The early life and career of Vito Corleone in 1920s New York is portrayed while his son, Michael, expands and tightens his grip on his crime syndicate stretching from Lake Tahoe, Nevada to pre-revolution 1958 Cuba.
A cab driver finds himself the hostage of an engaging contract killer as he makes his rounds from hit to hit during one night in Los Angeles. He must find a way to save both himself and one last victim.
When Keller Dover's daughter and her friend go missing, he takes matters into his own hands as the police pursue multiple leads and the pressure mounts. But just how far will this desperate father go to protect his family?
Hunters and their prey--Neil and his professional criminal crew hunt to score big money targets (banks, vaults, armored cars) and are, in turn, hunted by Lt. Vincent Hanna and his team of cops in the Robbery/Homicide police division. A botched job puts Hanna onto their trail while they regroup and try to put together one last big 'retirement' score. Neil and Vincent are similar in many ways, including their troubled personal lives. At a crucial moment in his life, Neil disobeys the dictum taught to him long ago by his criminal mentor--'Never have anything in your life that you can't walk out on in thirty seconds flat, if you spot the heat coming around the corner'--as he falls in love. Thus the stage is set for the suspenseful ending.... Written by
Tad Dibbern <DIBBERN_D@a1.mscf.upenn.edu>
[time is luck]
The catchphrase 'Time is Luck' is used by McCauley when talking to Eady about their relationship and having time for them. (It is also used in Manhunter (1986) when Molly talks to her husband, Will Graham, and Miami Vice (2006), when Isabella is talking to Sonny about their relationship.) See more »
When Vincent is tailing Neil on the highway, he is holding down the microphone key of his walkie-talkie even when he is listening to other members of the surveillance team. See more »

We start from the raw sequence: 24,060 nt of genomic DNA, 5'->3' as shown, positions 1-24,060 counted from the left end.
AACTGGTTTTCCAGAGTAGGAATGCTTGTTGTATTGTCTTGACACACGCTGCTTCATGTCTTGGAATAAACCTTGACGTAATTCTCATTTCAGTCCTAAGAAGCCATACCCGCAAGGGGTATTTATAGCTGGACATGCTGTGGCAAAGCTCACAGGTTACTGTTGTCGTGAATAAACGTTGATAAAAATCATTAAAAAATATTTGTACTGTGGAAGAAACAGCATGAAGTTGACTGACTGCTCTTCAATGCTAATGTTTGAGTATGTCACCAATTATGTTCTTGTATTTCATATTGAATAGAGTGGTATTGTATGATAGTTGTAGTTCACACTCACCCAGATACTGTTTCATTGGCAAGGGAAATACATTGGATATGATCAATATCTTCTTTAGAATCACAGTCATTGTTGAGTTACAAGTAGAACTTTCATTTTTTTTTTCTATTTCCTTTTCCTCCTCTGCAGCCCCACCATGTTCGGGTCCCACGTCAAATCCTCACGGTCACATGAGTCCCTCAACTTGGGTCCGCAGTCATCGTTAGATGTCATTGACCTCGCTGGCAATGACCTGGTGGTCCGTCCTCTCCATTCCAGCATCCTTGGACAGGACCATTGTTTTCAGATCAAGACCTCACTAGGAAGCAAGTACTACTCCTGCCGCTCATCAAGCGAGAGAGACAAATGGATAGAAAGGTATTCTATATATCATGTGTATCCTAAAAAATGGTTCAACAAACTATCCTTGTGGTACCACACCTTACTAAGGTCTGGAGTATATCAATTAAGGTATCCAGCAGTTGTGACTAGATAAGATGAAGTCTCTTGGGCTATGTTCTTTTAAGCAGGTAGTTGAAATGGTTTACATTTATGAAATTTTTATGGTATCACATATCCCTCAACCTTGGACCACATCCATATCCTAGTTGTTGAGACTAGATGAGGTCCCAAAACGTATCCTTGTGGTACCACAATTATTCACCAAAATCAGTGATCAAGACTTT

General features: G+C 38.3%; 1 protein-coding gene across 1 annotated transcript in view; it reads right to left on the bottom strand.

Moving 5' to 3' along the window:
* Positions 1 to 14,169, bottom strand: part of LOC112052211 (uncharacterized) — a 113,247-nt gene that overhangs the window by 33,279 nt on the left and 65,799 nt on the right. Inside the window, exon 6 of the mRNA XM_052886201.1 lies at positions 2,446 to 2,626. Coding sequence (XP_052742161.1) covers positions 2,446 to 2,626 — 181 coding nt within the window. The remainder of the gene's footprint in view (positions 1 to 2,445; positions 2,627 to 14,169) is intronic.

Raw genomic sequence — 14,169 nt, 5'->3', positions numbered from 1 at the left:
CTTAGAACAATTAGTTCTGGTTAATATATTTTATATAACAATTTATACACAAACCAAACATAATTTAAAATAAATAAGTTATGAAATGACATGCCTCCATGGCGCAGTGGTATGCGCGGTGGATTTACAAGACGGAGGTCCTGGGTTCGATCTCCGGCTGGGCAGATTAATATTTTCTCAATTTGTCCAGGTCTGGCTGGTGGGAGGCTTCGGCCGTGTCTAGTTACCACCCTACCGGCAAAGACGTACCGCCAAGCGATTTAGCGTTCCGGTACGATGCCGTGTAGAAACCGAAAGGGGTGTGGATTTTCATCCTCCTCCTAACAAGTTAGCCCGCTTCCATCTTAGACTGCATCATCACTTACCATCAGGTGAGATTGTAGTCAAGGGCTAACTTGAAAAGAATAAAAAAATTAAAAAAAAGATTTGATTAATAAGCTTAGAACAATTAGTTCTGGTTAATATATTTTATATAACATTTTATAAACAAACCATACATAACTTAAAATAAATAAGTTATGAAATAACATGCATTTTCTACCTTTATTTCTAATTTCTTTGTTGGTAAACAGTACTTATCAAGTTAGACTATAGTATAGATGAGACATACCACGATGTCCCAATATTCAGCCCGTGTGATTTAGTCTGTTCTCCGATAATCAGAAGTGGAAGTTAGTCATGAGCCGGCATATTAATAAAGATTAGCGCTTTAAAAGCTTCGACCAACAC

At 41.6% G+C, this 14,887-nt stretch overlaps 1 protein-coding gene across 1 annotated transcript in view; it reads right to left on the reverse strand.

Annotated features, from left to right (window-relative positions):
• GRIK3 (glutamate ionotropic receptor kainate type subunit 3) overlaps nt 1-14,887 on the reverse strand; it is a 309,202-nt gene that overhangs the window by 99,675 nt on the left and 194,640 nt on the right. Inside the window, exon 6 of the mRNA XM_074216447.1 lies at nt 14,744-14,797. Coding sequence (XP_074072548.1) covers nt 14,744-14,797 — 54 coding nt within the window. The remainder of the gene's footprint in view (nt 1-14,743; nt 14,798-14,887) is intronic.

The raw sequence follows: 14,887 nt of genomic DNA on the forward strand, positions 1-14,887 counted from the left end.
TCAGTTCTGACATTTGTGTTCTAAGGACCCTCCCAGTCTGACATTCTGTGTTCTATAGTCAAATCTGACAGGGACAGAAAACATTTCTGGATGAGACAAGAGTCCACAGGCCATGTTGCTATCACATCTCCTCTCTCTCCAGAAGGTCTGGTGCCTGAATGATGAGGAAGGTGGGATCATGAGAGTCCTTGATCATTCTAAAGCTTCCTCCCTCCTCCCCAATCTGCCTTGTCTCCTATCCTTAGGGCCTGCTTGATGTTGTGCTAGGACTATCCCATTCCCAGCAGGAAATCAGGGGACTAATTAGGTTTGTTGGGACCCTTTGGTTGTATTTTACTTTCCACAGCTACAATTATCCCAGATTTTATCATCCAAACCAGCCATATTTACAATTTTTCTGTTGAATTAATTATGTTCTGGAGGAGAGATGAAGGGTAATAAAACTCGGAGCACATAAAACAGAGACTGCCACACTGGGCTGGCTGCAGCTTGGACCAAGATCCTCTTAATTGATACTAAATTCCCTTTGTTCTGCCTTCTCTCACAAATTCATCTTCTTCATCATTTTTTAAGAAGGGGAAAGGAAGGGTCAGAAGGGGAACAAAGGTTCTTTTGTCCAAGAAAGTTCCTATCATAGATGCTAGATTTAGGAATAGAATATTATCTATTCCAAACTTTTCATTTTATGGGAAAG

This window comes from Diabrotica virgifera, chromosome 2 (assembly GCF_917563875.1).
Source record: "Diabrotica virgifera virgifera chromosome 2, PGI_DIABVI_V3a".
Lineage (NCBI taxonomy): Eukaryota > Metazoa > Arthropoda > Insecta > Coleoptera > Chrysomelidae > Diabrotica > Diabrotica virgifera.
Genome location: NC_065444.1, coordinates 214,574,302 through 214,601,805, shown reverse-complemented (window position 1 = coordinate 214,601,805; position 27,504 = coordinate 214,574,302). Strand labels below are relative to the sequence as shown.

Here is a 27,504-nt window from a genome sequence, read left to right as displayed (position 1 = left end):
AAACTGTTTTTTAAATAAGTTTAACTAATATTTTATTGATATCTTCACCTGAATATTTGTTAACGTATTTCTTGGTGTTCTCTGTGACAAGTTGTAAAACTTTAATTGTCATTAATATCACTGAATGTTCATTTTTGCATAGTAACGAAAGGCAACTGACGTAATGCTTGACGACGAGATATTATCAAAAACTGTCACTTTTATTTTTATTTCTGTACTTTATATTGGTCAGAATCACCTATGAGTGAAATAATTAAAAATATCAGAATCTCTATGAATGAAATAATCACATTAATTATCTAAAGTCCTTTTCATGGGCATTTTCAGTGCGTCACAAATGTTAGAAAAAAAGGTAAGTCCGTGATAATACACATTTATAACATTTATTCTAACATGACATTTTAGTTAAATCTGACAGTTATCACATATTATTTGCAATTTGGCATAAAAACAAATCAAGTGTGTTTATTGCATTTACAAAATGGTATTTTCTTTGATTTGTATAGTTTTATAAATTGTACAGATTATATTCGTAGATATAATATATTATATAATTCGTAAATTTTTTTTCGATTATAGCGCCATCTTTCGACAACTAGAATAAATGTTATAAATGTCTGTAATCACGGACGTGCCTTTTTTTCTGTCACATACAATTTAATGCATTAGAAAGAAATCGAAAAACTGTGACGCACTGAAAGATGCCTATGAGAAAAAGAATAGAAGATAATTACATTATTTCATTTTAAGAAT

I really believe this is one the great crime movies of all time. It has some drawbacks that wouldn't make me recommend this for family viewing
tons of f- words by Al Pacino and a few bloody scenes, but as far as
a fascinating crime story: wow!
This movie made modern-day history because it was the first time two of the great actors of this generation - Pacino and Robert De Niro - finally acted together in the same film. Those two didn't disappoint, either. They were great to watch and one of the huge highlights of the film, to me, was when they faced each other in a simple conversation over a cup of coffee. That conversation has always fascinated me, no matter how many times I've heard it. It was such a "landmark" scene that It's even the subject of a short documentary on the special-edition DVD.
As with the conversation scene, the shootout segment in the streets of Los Angeles still astounds me no matter how many times I see it. The other action scenes are intense and memorable, too, and the cast in here is deep. This isn't just Pacino and De Niro. It's Val Kilmer, Ashley Judd, Jon Voight, Diana Venora, Natlie Portman, Tom Sizemore, Amy Brenamann, Wes Studi, Ted Levine, Mykelti Williamson, on and on.
Put that fabulous cast under Michael Mann, one of the best directors in business, add a great soundtrack and interesting camera-work and you have a great film. At three hours long, it never bores one and at same time, doesn't overdo the action, either. I read one critic criticize this film because of the time taken to examine the personal lives of the main characters, but you can't have three hours of nothing but action. The only scene I felt went on a bit too long was the ending chase at the airport, but that's nitpicking considering the film as a whole.
This is just one of those movies where a great cast and director live up to their billing.
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